[158] Pursuant to subsection 2(1) of SIMA, the volume of goods of a country is considered negligible if it accounts for less than 3% of the total volume of goods that are released into Canada from all countries that are of the same description as the goods.

[159] The volumes of subject goods from China is above 3% of the total volume of goods released into Canada from all countries. Based on the definition above, the volume of subject goods from China is therefore not negligible.

[160] If, in making a preliminary determination, the CBSA determines that the margin of dumping of the goods of a particular exporter is insignificant pursuant to subsection 38(1.1) of SIMA, the investigation will continue in respect of those goods but provisional duties will not be imposed on goods of the same description imported during the provisional period.

[161] Pursuant to subsection 2(1) of SIMA, a margin of dumping of less than 2% of the export price of the goods is defined as insignificant. The estimated margin of dumping of decorative plywood exports to Canada from China by Celtic, Evergreen, Jinniu, Jiangshan, and Longyuan Group are below 2% and are, therefore, insignificant. As a result, the investigation will continue in respect of these goods but provisional anti‑dumping duty will not be imposed on subject goods imported into Canada from these exporters during the provisional period.

[162] The estimated margins of dumping of Dehua Group, Linyi Jiahe, Huasheng Yongbin, Shandong Good Wood and all other exporters, expressed as a percentage of export price, are above 2% and are, therefore, not insignificant. In respect of these exporters, provisional anti‑dumping duty will be imposed on subject goods imported into Canada during the provisional period.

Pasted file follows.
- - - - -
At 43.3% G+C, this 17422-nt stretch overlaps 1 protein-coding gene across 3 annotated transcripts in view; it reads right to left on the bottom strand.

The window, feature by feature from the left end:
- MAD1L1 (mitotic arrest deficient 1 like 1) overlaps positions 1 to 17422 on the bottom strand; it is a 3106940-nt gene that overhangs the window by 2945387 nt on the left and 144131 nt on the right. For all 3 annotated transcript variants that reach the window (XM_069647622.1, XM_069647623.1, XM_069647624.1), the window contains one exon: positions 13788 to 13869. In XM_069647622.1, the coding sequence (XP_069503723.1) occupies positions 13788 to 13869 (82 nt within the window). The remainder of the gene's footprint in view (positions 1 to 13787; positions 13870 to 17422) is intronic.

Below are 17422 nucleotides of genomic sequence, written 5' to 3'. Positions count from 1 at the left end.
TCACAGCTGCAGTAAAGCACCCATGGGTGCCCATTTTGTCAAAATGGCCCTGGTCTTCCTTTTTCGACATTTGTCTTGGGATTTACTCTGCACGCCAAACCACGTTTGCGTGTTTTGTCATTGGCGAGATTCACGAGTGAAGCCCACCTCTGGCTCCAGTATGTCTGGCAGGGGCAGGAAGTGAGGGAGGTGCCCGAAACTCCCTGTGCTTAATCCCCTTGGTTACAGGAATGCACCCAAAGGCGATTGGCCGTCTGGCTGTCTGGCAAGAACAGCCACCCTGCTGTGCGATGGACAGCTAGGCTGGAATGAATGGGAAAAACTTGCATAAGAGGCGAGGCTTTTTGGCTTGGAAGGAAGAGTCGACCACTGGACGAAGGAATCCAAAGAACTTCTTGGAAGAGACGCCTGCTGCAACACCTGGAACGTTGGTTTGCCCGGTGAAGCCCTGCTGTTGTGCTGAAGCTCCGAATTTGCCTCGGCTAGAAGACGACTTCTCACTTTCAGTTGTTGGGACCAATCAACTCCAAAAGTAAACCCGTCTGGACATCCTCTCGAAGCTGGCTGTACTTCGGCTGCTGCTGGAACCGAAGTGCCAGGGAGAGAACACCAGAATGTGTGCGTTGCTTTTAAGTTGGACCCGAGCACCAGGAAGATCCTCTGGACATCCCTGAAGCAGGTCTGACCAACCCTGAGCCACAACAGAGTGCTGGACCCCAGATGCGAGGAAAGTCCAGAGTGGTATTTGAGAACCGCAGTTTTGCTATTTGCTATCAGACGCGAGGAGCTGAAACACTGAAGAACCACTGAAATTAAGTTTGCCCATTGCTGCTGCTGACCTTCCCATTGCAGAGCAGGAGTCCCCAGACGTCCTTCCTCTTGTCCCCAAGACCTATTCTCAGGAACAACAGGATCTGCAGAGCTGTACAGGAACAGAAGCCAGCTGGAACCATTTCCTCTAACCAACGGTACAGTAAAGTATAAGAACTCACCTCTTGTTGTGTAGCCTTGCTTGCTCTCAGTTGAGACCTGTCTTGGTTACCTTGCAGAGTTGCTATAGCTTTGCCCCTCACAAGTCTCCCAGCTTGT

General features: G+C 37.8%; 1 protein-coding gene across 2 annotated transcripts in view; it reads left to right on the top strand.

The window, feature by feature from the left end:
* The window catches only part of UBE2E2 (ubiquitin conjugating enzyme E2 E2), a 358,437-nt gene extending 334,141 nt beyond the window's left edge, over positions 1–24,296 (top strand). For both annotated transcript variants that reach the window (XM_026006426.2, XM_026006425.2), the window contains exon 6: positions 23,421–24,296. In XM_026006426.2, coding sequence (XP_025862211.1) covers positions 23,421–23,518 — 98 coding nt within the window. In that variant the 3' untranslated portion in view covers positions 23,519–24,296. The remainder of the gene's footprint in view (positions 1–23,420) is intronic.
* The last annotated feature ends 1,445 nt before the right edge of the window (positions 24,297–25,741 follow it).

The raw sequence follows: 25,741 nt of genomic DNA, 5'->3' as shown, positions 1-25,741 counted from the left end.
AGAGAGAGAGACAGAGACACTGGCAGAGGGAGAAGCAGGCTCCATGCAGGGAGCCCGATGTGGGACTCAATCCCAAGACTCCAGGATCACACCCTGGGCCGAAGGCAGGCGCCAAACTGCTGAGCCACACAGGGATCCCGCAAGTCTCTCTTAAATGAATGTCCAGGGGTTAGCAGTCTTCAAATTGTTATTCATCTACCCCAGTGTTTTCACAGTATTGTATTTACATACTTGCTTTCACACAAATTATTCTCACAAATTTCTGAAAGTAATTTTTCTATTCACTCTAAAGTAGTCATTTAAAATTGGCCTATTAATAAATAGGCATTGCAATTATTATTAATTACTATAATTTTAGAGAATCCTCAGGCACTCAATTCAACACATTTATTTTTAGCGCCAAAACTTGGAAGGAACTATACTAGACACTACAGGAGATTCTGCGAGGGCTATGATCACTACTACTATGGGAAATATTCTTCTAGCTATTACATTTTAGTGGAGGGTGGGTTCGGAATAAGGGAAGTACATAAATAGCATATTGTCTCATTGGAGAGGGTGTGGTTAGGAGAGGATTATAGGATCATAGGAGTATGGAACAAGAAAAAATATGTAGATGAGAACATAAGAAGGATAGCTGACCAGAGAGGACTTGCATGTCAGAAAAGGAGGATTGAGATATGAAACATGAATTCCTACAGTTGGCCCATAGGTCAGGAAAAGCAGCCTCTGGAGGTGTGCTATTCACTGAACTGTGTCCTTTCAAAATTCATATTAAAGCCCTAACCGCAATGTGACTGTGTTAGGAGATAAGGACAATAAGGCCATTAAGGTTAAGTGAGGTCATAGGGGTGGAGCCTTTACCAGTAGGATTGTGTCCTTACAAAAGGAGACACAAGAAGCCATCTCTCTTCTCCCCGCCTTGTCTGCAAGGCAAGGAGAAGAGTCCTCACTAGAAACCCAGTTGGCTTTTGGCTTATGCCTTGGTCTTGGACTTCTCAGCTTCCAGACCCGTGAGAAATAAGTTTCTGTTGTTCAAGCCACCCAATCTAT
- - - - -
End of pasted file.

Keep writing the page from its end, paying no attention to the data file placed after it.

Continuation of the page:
[163] A summary of the estimated margins of dumping and provisional duties by exporter is presented in Appendix 1.

Subsidy investigation

[164] In accordance with section 2 of SIMA, a subsidy exists if there is a financial contribution by a government of a country other than Canada that confers a benefit on persons engaged in the production, manufacture, growth, processing, purchase, distribution, transportation, sale, export or import of goods. A subsidy also exists in respect of any form of income or price support within the meaning of Article XVI of the General Agreement on Tariffs and Trade, 1994, being part of Annex 1A to the World Trade Organization (WTO) Agreement that confers a benefit.

[165] Pursuant to subsection 2(1.6) of SIMA, there is a financial contribution by a government of a country other than Canada where:

  1. practices of the government involve the direct transfer of funds or liabilities or the contingent transfer of funds or liabilities
  2. amounts that would otherwise be owing and due to the government are exempted or deducted or amounts that are owing and due to the government are forgiven or not collected
  3. the government provides goods or services, other than general governmental infrastructure, or purchases goods or
  4. the government permits or directs a non‑governmental body to do anything referred to in any of paragraphs (a) to (c) where the right or obligation to do the thing is normally vested in the government and the manner in which the non‑governmental body does the thing does not differ in a meaningful way from the manner in which the government would do it

[166] Where subsidies exist they may be subject to countervailing measures if they are specific in nature. According to subsection 2(7.2) of SIMA a subsidy is considered to be specific when it is limited, in a legislative, regulatory or administrative instrument, or other public document, to a particular enterprise within the jurisdiction of the authority that is granting the subsidy; or is a prohibited subsidy.

[167] A "prohibited subsidy" is either an export subsidy or a subsidy or portion of a subsidy that is contingent, in whole or in part, on the use of goods that are produced or that originate in the country of export. An export subsidy is a subsidy or portion of a subsidy contingent, in whole or in part, on export performance. An "enterprise" is defined as including a group of enterprises, an industry and a group of industries. These terms are all defined in section 2 of SIMA.